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3rd April 2020
One of the most interesting side effects of the Covid-19 pandemic is a huge increase in interest around baking, especially sourdough. The reasons are obvious: people have more time, want to feel less reliant on their grocery stores for bread and are drawn to a food that requires only three ingredients to make – water, flour and salt.

Chefs aboard yachts are in a unique position to offer advice on how to cook at home during the coronavirus pandemic as they are accustomed to working with limited freezer and fridge space and infrequent access to grocery stores. One of the most fundamental ways of making your food go further is baking your own bread.

One of IYC’s top yacht chefs shared her easy sourdough recipe with us below. Be sure to check out her sample quarantine menu here.

I always bake my own bread on voyages. It adds a special touch to the meals of my guests and ensures that I have bread to serve even when we’re days or even weeks from anchoring near a port. There’s something sacred about mixing flour and water and watching food emerge – the knowledge of how to make this happen is a gift.

Many are intimidated by bread baking but they needn’t be. Surrender yourself to the process and be patient; within time you’ll be making bread from muscle memory.


Wholegrain bread flour (wheat, rye or spelt)

Strong bread flour





Dutch oven

Making your starter

This is not an all together complicated process, but if you’re a beginner and want to learn more, others have covered the topic in great detail. This is one of my favorite resources for growing your own starter, but I outline my basic process below. I would recommend reading up on this aspect but not losing yourself entirely – you don’t need to do it perfectly to make good bread. You’ll figure it out after a few tries.

My basic recipe is 50g wholegrain wheat flour and 50g water. After I mix, I continue to feed the starter every day (around 20g flour and 20g water) until I see good activity. At that point I begin to discard before feeding so I don’t end up with too much starter. After seven to 10 days the starter should be robust enough to work with. To test for readiness see if a scoop floats in water.

Maintaining your starter

I keep my developed starter in the fridge and feed it once or twice a week depending on how it’s looking. This helps slow down its growth. If you’re making bread every day you can keep it on the counter.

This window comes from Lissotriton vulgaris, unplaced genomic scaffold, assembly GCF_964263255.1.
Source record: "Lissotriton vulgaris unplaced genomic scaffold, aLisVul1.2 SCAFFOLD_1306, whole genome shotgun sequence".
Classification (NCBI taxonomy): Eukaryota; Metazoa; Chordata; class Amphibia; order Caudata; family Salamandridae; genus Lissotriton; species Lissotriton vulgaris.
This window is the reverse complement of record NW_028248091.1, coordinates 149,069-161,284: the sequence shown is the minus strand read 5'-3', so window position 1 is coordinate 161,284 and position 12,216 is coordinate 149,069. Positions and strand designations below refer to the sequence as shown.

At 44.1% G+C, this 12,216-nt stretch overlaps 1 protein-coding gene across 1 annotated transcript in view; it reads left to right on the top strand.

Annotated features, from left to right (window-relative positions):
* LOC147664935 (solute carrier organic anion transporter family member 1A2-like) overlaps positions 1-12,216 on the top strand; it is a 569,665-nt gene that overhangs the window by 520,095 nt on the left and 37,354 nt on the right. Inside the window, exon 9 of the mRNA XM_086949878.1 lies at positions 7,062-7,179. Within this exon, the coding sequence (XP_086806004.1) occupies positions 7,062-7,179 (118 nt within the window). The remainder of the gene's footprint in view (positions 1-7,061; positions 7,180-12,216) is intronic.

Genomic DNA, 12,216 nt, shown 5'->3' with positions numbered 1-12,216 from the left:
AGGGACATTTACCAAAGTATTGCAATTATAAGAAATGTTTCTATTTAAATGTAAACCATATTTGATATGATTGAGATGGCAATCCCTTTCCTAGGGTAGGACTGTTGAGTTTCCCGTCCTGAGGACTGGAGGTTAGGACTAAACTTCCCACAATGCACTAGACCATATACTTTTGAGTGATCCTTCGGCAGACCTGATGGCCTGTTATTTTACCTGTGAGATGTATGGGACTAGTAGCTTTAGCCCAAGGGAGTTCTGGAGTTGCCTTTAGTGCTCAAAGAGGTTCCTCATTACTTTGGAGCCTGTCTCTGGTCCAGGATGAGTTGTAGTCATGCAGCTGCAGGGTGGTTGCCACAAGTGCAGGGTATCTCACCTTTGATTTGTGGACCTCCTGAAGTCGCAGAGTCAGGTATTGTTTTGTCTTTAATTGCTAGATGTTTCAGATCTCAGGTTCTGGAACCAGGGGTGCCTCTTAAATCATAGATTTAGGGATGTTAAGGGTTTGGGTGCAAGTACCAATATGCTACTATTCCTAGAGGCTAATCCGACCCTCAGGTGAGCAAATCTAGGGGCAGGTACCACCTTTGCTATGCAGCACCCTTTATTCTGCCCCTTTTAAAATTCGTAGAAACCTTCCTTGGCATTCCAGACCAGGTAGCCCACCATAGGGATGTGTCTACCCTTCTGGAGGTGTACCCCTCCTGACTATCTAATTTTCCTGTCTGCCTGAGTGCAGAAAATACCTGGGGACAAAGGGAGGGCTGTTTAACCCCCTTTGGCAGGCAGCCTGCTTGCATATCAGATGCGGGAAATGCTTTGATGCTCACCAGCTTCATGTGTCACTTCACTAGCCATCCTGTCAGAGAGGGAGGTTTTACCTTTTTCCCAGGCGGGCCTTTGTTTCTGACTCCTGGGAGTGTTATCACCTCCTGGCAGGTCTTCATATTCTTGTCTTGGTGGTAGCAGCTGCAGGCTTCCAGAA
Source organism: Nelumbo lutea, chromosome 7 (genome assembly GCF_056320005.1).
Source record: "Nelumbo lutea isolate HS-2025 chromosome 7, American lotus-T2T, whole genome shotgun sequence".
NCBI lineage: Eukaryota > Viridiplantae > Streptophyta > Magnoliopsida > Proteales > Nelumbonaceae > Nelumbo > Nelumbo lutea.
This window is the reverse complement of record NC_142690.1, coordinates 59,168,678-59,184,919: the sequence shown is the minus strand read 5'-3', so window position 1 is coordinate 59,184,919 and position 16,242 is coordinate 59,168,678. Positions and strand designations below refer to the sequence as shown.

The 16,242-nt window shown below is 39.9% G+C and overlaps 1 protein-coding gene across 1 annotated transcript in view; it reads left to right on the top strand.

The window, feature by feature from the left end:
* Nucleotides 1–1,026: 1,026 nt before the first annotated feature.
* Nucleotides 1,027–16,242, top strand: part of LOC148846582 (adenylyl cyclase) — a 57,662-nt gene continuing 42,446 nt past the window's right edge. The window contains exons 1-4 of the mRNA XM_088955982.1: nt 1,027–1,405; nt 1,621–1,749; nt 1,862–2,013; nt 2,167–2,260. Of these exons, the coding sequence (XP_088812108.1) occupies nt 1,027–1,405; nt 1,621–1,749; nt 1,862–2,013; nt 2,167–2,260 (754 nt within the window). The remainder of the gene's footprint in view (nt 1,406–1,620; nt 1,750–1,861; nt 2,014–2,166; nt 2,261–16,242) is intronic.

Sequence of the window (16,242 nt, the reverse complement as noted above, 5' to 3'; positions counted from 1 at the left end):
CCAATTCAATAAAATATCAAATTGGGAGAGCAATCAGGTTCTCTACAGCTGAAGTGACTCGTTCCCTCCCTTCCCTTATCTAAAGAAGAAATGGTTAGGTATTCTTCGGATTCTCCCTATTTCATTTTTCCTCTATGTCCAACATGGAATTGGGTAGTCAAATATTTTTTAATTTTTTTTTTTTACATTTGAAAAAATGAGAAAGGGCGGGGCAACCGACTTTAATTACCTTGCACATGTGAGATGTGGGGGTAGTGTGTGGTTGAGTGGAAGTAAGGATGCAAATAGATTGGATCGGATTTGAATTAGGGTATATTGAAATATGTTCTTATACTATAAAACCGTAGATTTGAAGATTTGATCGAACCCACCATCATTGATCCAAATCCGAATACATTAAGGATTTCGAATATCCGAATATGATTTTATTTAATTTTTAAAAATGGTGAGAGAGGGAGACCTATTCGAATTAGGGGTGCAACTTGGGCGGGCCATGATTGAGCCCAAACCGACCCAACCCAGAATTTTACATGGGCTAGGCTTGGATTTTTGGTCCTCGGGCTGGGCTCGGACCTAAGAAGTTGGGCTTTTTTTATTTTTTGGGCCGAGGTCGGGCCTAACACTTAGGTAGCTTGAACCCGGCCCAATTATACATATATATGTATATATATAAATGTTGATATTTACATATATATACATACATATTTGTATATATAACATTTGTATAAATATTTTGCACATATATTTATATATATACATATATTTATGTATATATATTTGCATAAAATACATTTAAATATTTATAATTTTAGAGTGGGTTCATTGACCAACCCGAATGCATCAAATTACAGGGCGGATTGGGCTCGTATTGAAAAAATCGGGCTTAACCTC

Making your sourdough (a rough schedule)

Making sourdough takes around 24 hours from start to finish. You mix your starter in the morning with more flour to create a levain, then make your bread in the afternoon/evening, allow it to ferment overnight and bake in the morning.

Make your levain

The morning of the day you want to make your sourdough, mix around 50g of your starter (feed the remaining starter with fresh flour and place back in fridge or on the counter) with another 50g strong white bread flour, 50g wholegrain flour and 70-100g water. This mixture of starter with fresh flour is called levain. If it’s very warm in your kitchen you may want to experiment with doing this around noon so the starter doesn’t overdevelop.

Calculate that your sourdough will be ready around 3 and a half hours from when you begin mixing it. I like to start mixing my sourdough around 5PM so everything is finished around 8PM.

Making your sourdough

300g strong white bread flour

120g wholegrain flour (wheat, rye whatever)

90g of your levain

290g water

10g salt

Mix above ingredients in a big bowl with your hand for a few minutes until it comes together. It will be very tacky, don’t worry. Cover and leave for 45 minutes. This process is called autolyse and makes the dough easier to work with.

After 45 minutes add 10g of salt and work it into the dough. You don’t need to knead it too much, just make sure the salt is incorporated. Keep the dough in the bowl for the entire bread-making process, there is no need to tip it out (unless you want to). After the salt is mixed in, proceed with your first ‘stretch and fold.’ Watch this video for a no measurement recipe as well as a demonstration on stretch and fold. Cover and leave for 45 minutes.

After 45 minutes, continue with another round of stretch and fold. Cover and leave for another 45 minutes.

And for one last time after the 45 minutes continue with another round of stretch and fold. Cover and leave for another 30 minutes.

Note: feel free to experiment if you feel your dough needs fewer stretch and folds or an extra one, these are just general guidelines.

After 30 minutes you can shape the dough – there are plenty of online resources for this. Most of the time I simply transfer the dough into a bowl lined with a well-floured towel and shape directly in the bowl. Pinch the edges of the dough, bringing them into the centre, working in a circle until you’re happy with the tension you’ve created. Sprinkle with more flour or semolina and place in the fridge overnight, covered with the towel.


In the morning place your Dutch oven in your oven and heat to 250C. When the oven reaches temperature, remove the Dutch oven and carefully lower your dough into it by tipping it out of the bowl and dropping it – this takes practice. Cut the top of the dough with a sharp knife a couple times. Cover and place in the oven, immediately lowering the temperature to 220C, and bake for 20 minutes.

After 20 minutes remove the cover of the Dutch oven and lower the temperature to 200C. Continue to bake for 40 minutes.

Allow your bead to cool completely before slicing to avoid gumminess.

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